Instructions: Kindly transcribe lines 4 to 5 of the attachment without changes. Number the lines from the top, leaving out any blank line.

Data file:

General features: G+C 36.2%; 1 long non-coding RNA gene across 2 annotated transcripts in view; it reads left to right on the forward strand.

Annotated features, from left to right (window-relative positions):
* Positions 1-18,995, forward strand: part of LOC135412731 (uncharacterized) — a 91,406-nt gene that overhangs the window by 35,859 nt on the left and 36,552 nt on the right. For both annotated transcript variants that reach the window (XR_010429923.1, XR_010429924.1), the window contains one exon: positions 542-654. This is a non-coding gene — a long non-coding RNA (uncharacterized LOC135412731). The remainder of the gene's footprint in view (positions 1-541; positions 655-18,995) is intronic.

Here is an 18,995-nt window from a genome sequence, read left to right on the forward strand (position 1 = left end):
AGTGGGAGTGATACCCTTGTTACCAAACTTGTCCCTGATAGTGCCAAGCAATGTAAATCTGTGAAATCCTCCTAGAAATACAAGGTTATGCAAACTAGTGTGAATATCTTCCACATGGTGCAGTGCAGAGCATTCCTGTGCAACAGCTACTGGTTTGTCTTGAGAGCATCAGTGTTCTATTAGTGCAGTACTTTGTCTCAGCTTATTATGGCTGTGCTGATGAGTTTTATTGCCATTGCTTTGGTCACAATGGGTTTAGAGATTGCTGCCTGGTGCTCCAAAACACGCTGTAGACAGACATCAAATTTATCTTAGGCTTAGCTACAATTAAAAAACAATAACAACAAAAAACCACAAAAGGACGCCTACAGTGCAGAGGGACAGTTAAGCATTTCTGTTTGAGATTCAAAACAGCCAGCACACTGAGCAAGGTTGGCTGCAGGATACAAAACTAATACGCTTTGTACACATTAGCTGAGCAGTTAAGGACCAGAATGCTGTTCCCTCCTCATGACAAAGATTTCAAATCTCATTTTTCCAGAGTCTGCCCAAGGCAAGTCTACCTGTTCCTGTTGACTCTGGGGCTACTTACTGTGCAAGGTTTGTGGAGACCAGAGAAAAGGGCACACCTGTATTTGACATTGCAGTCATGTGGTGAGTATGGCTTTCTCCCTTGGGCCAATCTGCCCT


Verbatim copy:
Here is an 18,995-nt window from a genome sequence, read left to right on the forward strand (position 1 = left end):
AGTGGGAGTGATACCCTTGTTACCAAACTTGTCCCTGATAGTGCCAAGCAATGTAAATCTGTGAAATCCTCCTAGAAATACAAGGTTATGCAAACTAGTGTGAATATCTTCCACATGGTGCAGTGCAGAGCATTCCTGTGCAACAGCTACTGGTTTGTCTTGAGAGCATCAGTGTTCTATTAGTGCAGTACTTTGTCTCAGCTTATTATGGCTGTGCTGATGAGTTTTATTGCCATTGCTTTGGTCACAATGGGTTTAGAGATTGCTGCCTGGTGCTCCAAAACACGCTGTAGACAGACATCAAATTTATCTTAGGCTTAGCTACAATTAAAAAACAATAACAACAAAAAACCACAAAAGGACGCCTACAGTGCAGAGGGACAGTTAAGCATTTCTGTTTGAGATTCAAAACAGCCAGCACACTGAGCAAGGTTGGCTGCAGGATACAAAACTAATACGCTTTGTACACATTAGCTGAGCAGTTAAGGACCAGAATGCTGTTCCCTCCTCATGACAAAGATTTCAAATCTCATTTTTCCAGAGTCTGCCCAAGGCAAGTCTACCTGTTCCTGTTGACTCTGGGGCTACTTACTGTGCAAGGTTTGTGGAGACCAGAGAAAAGGGCACACCTGTATTTGACATTGCAGTCATGTGGTGAGTATGGCTTTCTCCCTTGGGCCAATCTGCCCT